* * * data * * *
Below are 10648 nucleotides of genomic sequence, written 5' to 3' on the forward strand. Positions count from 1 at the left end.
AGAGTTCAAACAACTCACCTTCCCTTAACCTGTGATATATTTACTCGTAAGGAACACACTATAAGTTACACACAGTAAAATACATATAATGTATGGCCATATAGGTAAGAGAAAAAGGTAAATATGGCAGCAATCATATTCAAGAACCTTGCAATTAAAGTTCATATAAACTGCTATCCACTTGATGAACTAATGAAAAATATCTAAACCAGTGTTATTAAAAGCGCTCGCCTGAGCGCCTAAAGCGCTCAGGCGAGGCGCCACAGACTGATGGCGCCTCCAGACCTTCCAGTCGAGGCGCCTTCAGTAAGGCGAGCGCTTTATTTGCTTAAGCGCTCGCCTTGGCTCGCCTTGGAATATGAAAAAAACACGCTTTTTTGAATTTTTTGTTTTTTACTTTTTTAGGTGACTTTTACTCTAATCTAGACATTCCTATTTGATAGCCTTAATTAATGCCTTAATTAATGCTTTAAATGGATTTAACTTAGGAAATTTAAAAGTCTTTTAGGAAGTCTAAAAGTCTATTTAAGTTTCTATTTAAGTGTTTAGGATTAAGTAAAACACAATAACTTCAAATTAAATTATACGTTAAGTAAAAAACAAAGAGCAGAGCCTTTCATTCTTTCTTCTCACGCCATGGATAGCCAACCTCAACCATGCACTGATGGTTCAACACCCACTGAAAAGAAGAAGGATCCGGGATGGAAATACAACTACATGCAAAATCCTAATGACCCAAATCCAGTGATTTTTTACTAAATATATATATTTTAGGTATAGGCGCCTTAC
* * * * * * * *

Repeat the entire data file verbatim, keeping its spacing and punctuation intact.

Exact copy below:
Below are 10648 nucleotides of genomic sequence, written 5' to 3' on the forward strand. Positions count from 1 at the left end.
AGAGTTCAAACAACTCACCTTCCCTTAACCTGTGATATATTTACTCGTAAGGAACACACTATAAGTTACACACAGTAAAATACATATAATGTATGGCCATATAGGTAAGAGAAAAAGGTAAATATGGCAGCAATCATATTCAAGAACCTTGCAATTAAAGTTCATATAAACTGCTATCCACTTGATGAACTAATGAAAAATATCTAAACCAGTGTTATTAAAAGCGCTCGCCTGAGCGCCTAAAGCGCTCAGGCGAGGCGCCACAGACTGATGGCGCCTCCAGACCTTCCAGTCGAGGCGCCTTCAGTAAGGCGAGCGCTTTATTTGCTTAAGCGCTCGCCTTGGCTCGCCTTGGAATATGAAAAAAACACGCTTTTTTGAATTTTTTGTTTTTTACTTTTTTAGGTGACTTTTACTCTAATCTAGACATTCCTATTTGATAGCCTTAATTAATGCCTTAATTAATGCTTTAAATGGATTTAACTTAGGAAATTTAAAAGTCTTTTAGGAAGTCTAAAAGTCTATTTAAGTTTCTATTTAAGTGTTTAGGATTAAGTAAAACACAATAACTTCAAATTAAATTATACGTTAAGTAAAAAACAAAGAGCAGAGCCTTTCATTCTTTCTTCTCACGCCATGGATAGCCAACCTCAACCATGCACTGATGGTTCAACACCCACTGAAAAGAAGAAGGATCCGGGATGGAAATACAACTACATGCAAAATCCTAATGACCCAAATCCAGTGATTTTTTACTAAATATATATATTTTAGGTATAGGCGCCTTAC